Sunday, September 5, 2010

Barefoot on NJ Transit

About a week and a half ago, a friend of mine posted the picture you see here on her Facebook page. Like so many other people who commented on it, my thoughts were basically as follows:

You have got to be fucking kidding me.

Bare feet? On public transit? This is not only a serious sartorial issue, but a hygienic one as well. Here goes:

First, what in the hell indicates to someone that it's okay to go barefoot on a train? This is a public place, and there were probably quite a few assholes like this guy who did the same thing. If he ends up with ringworm, athlete's foot, the clap, or whatever else might be transmitted through the floor, it's his own damned fault.

Second, it's easy to see why this is a problem from a style standpoint, and it doesn't require much in the way of expert analysis. Bare feet are appropriate when you're at the beach, the pool, or in the shower. That's pretty much it. Sure, when you're seated for extended periods of time, removing your footwear can make you more comfortable, but taking your shoes off on a plane, train, and/or automobile is only permissible under the following conditions:

1. Your feet don't stink, and
2. You're wearing socks.

I don't know if this man's feet smelled like hell, but it's plain to see that he wasn't wearing socks. Not only does this not make any sense whatsoever with his business casual outfit, but it's disrespectful to the people around you. Like many people, I neither get off on nor am particularly disgusted by feet, but seeing bare ones on full display on a NJ Transit train is fucking unseemly. Also, it's important to note that this man's feet aren't just bare; the manner in which he's crossing his legs puts them on display, as if to say "This is my world, and you people who paid the same money for your tickets as I did are just in it. I'm going to treat this car as if it were my living room, take my shoes and socks off, and get comfy. Deal with it."

Way to alpha-male everyone on the train, dude. I'm sure you're proud of yourself.


  1. Join the Taliban. Then you can tell people not to do something that is:
    1) Harmless to others
    2) And is not illegal
    Then stone them to death.
    Explain, using your ignorant mind, how the 1/4" straps on flip flops are better. You also show your ignorance of US recent cultural and social history, ignorance of biology, and you need not to live in a free country. Go to some hellhole in Afganistan or Iraq.

  2. Anonymous,
    The author writing a blog post "is:
    (1) Harmless to others
    (2) And is not illegal"

    Yet you tell him to "Go to some hellhole in Afganistan [sic] or Iraq."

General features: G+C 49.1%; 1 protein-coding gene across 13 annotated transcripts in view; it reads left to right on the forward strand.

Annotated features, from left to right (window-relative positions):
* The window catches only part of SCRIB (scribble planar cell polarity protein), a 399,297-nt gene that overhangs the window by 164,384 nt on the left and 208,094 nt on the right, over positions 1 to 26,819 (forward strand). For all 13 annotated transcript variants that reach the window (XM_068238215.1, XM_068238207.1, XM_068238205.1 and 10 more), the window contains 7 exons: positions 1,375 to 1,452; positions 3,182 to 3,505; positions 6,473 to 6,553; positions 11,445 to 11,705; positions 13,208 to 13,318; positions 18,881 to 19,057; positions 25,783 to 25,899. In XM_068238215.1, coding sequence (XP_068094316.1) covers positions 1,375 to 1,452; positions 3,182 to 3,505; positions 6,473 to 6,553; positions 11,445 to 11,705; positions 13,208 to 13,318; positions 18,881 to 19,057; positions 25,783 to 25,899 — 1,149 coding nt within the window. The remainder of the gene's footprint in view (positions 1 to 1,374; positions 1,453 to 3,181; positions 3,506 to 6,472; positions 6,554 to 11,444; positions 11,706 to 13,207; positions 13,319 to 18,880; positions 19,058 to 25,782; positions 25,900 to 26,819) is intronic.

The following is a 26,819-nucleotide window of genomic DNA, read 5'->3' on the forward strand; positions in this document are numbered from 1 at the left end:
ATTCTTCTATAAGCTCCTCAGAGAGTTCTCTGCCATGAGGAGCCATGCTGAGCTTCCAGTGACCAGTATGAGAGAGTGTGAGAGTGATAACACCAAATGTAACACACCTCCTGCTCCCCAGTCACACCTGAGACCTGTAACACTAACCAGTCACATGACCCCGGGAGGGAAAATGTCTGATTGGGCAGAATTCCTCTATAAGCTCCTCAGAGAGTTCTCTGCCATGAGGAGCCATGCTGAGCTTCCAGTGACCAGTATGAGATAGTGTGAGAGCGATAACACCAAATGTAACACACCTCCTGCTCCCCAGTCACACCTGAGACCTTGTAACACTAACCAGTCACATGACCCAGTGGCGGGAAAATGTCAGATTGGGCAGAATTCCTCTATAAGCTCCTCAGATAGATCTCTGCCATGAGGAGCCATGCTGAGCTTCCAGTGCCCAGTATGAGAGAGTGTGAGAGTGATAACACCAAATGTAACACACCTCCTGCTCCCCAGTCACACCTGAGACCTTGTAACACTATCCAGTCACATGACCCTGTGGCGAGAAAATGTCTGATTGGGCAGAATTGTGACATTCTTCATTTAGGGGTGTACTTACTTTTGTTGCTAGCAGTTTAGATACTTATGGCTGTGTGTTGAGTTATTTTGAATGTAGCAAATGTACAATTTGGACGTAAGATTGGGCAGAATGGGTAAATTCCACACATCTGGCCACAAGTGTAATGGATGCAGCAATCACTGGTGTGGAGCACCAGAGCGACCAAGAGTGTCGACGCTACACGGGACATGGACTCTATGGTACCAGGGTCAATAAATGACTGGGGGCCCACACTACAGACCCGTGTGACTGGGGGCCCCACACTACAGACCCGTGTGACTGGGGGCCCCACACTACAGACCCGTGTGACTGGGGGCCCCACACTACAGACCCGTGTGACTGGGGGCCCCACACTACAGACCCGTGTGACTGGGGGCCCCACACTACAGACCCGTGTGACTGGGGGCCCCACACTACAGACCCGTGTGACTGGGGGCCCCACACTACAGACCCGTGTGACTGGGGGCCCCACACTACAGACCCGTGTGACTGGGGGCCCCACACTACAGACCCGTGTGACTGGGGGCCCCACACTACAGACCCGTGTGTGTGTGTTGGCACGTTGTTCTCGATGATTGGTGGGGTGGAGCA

Why are you trying to tell someone else what to do? Certainly he has the right to author the blog post.

    Furthermore, the Taliban enforces their preferences with force, the author with suggestion. Please address this crucial difference if you wish to compare the author to the Taliban.

    --William B. Shuey

  3. Anonymous,

    You're right; going barefoot on a train is both harmless to others and legal, but just because an act is both harmless to others and legal doesn't preclude it from criticism. Take the theoretical example of a 35-year-old man who enjoys watching Sponge Bob Square Pants by himself when he gets home from work. Harmless to others? Yes. Illegal? No, thankfully. Exempt from criticism? Not if you think a grown man watching a kids' show is a bit ridiculous.

    Your demand that I join the Taliban and stone others to death for committing legal, harmless acts is completely irrelevant; not once in my entry did I in any way advocate violence towards this man. Nor did I say his act should be illegal.

    Next, men's flip-flop straps are generally about an inch wide, not 1/4" as you say. They are better than going barefoot because they are at least some kind of footwear worn in a public area that isn't a beach or a pool.

    Please inform me as to how my entry is indicative of my "ignorance of recent US [sic] cultural and social history."

    Finally, I'm glad that we live in a free country where you can post a comment on a blog like mine and tell me to "go to some hellhole in Afganistan [sic] or Iraq." Luckily, I'm just as free to tell you to go fuck yourself for telling me to do so.

    On that note, go fuck yourself. Anonymously.

    1. I am turned on by men's barefeet, this Is so sexy :-)

  4. hahahahahahahahah, poned. Anonymous, you're dumb.

  5. You really, really need to stop worrying about what others do.

    But, if you must interfere, please stay on the east coast. We're just fine out here with bare feet anywhere at all.

    "Bare feet = Clear conscience"

  6. Mike,

    As a barefoot runner _without_ some inexplicable, irrational chip on my shoulder, I encourage you to visit any coast you damn well please, and to keep up the good work. Who knew your free speech would be challenged on such a trifling issue!